If rich downtown developer Martin Selig actually gets away with single-handedly killing the monorail (he's financing this year's deceptive anti-monorail campaign with--I don't know--the proceeds from his top-bracket Bush tax cut?), Seattle can kiss rapid public transit goodbye forever. Selig has donated $273,156 to the anti-monorail campaign (73% of the campaign's money), including $76,000 to fund a signature gathering effort. That campaign put the anti-monorail initiative on this fall's ballot.

Selig, who owns at least six cars (including a 2003 Land Rover and a 2002 Mercedes), is funding a campaign that is misleading--and clever. His anti-monorail group is falsely portraying all the details of the current monorail plan as "changes" that render the monorail project radically different from what voters approved in 2002. It's a tactic that polls well in a city that's fed up with being misled by government agencies like Sound Transit.

To make the case, you'd expect Selig's anti-monorail campaign to have damning examples similar to the egregious changes Sound Transit made to its original plan: 10 years late, one-third short of its original route, two-thirds short on its original ridership projections, and putting voters on the hook for an additional $1.7 billion--a 68 percent increase from the original cost.

Selig's anti-monorail campaign, however, isn't talking about these sorts of problems (because these sort of fundamental problems don't exist with the monorail). They're bitching about things like shadows, the monorail's decision to use high-speed glass elevators instead of escalators, and the use of switches.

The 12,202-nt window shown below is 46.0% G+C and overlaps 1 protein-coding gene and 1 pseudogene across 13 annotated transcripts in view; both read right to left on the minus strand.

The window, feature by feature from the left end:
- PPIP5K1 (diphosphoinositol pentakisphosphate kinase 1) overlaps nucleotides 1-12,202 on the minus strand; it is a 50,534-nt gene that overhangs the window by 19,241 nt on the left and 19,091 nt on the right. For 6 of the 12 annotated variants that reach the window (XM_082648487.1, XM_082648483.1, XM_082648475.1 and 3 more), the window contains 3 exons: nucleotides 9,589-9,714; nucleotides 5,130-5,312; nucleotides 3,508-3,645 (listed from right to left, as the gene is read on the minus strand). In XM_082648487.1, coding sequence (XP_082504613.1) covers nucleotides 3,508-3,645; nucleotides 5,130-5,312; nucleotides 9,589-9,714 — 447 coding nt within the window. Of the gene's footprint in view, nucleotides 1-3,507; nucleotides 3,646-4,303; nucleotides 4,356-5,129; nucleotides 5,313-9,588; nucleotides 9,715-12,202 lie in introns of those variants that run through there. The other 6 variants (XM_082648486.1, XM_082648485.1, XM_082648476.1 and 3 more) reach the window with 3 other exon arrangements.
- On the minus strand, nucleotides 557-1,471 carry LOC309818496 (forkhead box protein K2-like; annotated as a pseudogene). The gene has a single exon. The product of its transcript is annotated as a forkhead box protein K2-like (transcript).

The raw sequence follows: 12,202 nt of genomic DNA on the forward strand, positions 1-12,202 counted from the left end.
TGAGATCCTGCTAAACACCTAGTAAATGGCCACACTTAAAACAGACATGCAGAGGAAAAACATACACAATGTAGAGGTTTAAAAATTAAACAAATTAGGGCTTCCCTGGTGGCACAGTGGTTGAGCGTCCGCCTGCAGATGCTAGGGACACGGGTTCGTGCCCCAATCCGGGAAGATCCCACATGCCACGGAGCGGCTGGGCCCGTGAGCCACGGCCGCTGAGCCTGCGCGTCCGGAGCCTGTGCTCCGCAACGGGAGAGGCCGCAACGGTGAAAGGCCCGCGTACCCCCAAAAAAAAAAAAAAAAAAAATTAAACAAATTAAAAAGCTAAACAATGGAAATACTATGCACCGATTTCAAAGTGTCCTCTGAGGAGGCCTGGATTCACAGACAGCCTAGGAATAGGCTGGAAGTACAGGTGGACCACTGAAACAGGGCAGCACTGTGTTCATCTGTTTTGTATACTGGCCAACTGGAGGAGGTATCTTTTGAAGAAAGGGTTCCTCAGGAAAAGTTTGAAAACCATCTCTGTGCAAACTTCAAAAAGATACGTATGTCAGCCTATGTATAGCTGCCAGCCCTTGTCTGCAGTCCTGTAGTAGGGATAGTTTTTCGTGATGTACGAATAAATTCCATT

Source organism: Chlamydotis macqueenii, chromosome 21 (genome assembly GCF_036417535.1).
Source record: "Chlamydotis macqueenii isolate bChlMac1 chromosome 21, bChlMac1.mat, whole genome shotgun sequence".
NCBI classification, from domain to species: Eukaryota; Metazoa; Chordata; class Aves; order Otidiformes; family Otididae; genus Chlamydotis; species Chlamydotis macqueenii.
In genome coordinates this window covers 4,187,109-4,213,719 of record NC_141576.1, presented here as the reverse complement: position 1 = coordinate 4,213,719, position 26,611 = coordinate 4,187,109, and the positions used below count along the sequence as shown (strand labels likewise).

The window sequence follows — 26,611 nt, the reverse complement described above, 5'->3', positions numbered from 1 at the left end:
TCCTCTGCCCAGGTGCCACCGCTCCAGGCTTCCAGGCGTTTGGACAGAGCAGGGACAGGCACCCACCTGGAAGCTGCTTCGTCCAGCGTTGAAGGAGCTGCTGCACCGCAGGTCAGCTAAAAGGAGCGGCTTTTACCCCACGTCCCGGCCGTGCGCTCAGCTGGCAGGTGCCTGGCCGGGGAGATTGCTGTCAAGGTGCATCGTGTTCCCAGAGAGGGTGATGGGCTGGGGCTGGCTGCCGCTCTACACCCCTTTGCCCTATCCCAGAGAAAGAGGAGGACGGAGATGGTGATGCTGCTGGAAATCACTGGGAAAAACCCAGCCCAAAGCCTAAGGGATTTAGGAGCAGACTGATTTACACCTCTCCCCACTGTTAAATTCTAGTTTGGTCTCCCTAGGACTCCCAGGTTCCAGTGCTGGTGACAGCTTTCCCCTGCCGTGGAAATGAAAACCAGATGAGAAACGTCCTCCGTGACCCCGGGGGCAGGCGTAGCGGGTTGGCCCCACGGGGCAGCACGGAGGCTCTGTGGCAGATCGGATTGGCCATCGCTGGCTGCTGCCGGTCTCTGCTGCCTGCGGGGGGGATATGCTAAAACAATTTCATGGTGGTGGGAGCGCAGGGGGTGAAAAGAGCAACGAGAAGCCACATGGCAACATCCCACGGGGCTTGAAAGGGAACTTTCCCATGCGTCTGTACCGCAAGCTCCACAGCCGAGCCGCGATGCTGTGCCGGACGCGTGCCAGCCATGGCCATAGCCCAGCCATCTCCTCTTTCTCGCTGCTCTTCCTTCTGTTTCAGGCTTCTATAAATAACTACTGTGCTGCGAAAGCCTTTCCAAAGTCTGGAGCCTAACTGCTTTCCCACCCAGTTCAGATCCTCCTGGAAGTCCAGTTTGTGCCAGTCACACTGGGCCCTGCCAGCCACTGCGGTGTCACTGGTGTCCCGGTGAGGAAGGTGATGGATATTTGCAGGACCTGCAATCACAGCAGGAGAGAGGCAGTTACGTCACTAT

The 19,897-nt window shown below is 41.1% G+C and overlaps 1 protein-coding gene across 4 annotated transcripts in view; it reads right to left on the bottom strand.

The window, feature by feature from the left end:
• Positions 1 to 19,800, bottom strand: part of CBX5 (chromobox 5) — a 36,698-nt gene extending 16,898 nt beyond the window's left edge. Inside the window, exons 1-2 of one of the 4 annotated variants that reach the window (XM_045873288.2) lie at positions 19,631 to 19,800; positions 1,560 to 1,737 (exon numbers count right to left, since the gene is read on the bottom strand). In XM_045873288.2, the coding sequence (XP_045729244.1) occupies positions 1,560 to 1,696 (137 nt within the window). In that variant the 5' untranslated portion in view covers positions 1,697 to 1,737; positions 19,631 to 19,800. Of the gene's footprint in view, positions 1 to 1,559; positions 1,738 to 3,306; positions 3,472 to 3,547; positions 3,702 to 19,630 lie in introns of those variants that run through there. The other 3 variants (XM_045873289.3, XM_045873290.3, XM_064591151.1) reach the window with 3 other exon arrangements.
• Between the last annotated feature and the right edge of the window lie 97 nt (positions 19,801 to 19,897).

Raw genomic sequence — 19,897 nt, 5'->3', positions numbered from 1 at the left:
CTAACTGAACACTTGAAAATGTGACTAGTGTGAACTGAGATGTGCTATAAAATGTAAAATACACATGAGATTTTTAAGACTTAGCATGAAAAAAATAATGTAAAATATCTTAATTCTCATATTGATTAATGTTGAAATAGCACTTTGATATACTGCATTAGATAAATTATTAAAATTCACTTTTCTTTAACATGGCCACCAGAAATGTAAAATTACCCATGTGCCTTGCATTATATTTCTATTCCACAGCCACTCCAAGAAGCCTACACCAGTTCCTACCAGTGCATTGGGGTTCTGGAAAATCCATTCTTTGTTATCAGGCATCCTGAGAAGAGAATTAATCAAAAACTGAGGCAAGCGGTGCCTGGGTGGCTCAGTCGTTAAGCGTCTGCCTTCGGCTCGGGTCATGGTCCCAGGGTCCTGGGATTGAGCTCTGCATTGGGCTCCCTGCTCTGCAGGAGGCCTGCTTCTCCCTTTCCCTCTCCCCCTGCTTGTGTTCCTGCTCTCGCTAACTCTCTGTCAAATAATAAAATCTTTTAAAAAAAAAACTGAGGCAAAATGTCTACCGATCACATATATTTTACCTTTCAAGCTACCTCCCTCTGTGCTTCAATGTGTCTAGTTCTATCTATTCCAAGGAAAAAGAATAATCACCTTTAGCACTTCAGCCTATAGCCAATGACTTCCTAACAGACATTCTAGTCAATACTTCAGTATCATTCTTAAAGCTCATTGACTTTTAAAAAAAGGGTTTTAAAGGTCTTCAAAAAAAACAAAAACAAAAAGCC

It's no wonder Selig's troops are bringing up subjective gripes and off-point minutiae to topple the larger monorail project. When it comes to the fundamental blueprint (which is all voters approved in 2002), the anti-monorail campaign cannot make the case that voters have been betrayed.

The route approved by the monorail board last March, and subsequently approved by the city council in May, is exactly what voters mandated in 2002: a 14-mile line that will run from Ballard through downtown to West Seattle, provide 69,000 rides a day, and run trains every three to four minutes downtown and six to eight minutes in the neighborhoods. Admittedly, there is one glaring change from 2002: The project's estimated $1.6-billion price tag represents $150 million in savings from the original price ($1.75 billion) approved by voters.

There are also a slew of other "changes." However, far from being a betrayal of the public trust, these changes were generated during the public process after a year's worth of city council meetings and over 100 community meetings at places like Ballard High School, West Seattle High School, and Benaroya Hall. The list includes moving the alignment 15 feet away from buildings instead of just eight feet; additional trains running on the monorail tracks between King Street and Seattle Center to serve higher downtown ridership; column placement that preserves bike lanes over parking lanes on Second Avenue; curbside alignments (instead of center-street alignments that clog traffic and turn lanes); and station sites that don't displace as many businesses (for instance, the final route saved Guppy's bar on California Avenue Southwest in West Seattle, the Seattle Glassblowing Studio on Fifth Avenue, and eight indie businesses by repositioning Alaska Junction station).